And genuinely the one thing you can't emphasise enough is how low pressure it is. I've done about 5 bike trackdays, and I'd still put myself in the novice group if I did one this year. The first two were on my SV road bike, and I was shitting myself. After that I stayed in the novices as I'd gotten my new track bike, so knew I'd be slow and figuring it out. The brakes were terrible, so I replaced them. Not wanting to piss anyone off getting used to my new brakes, I put myself into the novices again. At some point after that I crashed, so the time after that I went into the novices in case my shoulder hurt too much and I had to back off mid-lap or anything.
And no-one cares. And I don't care. It's not about speed, it's about how much you trust the riders around you and how much you trust yourself. When you're in the higher groups, the pressure is on you more. In the fast groups if you leave a single bike's width on the inside of a hairpin, someone will undertake you. As you're in the fast group, you're expected to maintain your line and not react, as there might be someone on your outside you can't see. If, however, you're in the novices, people should expect you to fuck up, go off-line, stand up mid-corner, stuff like that. If someone tried a dodgy overtake on me in the novices and crashed I wouldn't care. If I caused a crash in the higher groups, I'd feel responsible.
All up to you though, not sure how many I'll get to do this year but once I've got the bike sorted (needs a new exhaust, mine's too loud) I'd probably go inters, but I'm not doing it until I'm comfortable. Too many people just want to tell everyone they're in the fast group and trust me, they're a different league. It's not that it's the "fast" group, it's that it's the "fastest" group - you're now mixing with racers and semi-pros and if you brake ten yards too early for the corner, you're going to cause a massive accident.
If you want peace of mind, you can insure your bike as well. I've used Moris before as it's non-road cover, which means you don't have to declare any accidents on your road insurance. Some people like MCE include trackday cover, but you'll lose your NCB and will have to declare it for the next five years or whatever.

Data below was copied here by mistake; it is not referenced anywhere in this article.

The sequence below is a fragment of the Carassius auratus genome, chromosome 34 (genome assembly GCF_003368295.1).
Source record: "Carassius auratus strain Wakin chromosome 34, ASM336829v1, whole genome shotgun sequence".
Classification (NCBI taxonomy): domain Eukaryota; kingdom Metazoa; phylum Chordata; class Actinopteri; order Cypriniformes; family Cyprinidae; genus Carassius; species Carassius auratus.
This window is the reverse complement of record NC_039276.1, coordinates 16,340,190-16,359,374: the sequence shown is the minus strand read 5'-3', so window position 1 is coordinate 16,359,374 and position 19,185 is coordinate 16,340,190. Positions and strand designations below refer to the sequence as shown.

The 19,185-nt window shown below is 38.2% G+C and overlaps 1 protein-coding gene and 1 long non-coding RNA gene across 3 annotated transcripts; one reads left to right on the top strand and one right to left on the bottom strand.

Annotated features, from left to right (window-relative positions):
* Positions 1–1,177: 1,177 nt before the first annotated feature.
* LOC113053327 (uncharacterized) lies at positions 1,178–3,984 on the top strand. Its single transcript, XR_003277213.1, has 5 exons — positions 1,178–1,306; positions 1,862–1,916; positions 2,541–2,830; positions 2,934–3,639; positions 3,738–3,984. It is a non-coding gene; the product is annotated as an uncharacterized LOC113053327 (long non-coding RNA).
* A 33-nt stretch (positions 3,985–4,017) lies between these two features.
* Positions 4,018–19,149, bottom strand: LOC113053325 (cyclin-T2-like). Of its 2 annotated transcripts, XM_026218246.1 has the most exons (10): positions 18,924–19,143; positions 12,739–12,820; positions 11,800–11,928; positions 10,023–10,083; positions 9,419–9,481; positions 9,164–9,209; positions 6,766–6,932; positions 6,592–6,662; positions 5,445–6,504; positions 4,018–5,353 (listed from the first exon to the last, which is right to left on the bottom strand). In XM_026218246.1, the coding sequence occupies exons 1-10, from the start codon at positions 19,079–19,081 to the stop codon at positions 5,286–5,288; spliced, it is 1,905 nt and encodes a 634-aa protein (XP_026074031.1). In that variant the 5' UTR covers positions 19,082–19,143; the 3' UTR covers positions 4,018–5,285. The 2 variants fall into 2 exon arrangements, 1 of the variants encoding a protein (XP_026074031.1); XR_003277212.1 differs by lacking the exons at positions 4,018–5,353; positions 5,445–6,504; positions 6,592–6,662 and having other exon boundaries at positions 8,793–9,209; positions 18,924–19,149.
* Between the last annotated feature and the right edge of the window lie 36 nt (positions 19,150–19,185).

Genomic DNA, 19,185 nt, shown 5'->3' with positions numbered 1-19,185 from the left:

That's all my ramblings for now. But seriously, do it once and you'll be absolutely hooked. I'm yet to find anyone who hasn't enjoyed it.
Great post Owain, yes I'm Jon 👍
Echo your thoughts, particularly that you go at your own pace and aside from being aware of what's happening in front of you, there's no need to even consider what's going on behind (hence why you remove mirrors). Everyone in novices will make mistakes, that's how you learn, so you give people space and don't cut anyone up entering a corner etc.
Truly though, the best thing to do is throw yourself in. I know I put far too much pressure on myself before my first one, now I don't worry about a thing, it's all about making sure my bike is 100% and I'm fully focussed on my sessions.
On on a side note I cleaned the bike today to make sure everything was ok after yesterday. I took the calipers and pads apart and the only thing I was able to identify was that each piston wasn't moving as freely as one another and they were quite dirty. I cleaned everything up and refitted, went out for a quick ride and no more hiss, sweet! I am actually looking at an upgrade to some Galfer discs and pads and may well bite the bullet soon, since my discs are pretty worn.
Maybe it was just a bit of shit stuck in there or something, but generally a good strip down and clean sorts a lot of issues.
And you're right - you're the only one putting pressure on yourself. People seem to think it's a race and they'll be the disgrace of the paddock if they're not all over it, when in fact the opposite is true. No-one wants to be near the guy who's clearly trying too hard, with the terrible body position and lines who just guns it in a straight line then holds everyone up in the corners.
Because I like working on my corners and I'm not really that bothered about straight line speed, I tend to actually back off on the straights to let people pass if they want to. Just means that I can keep working on my corners while knowing I'm not pissing anyone off for more than a lap. Problem with no mirrors is that you have no idea who you're holding up, but the answer is generally "no-one whatsoever".
A lot to take in there, owain. Much appreciated. I'll read through it properly when I've got five.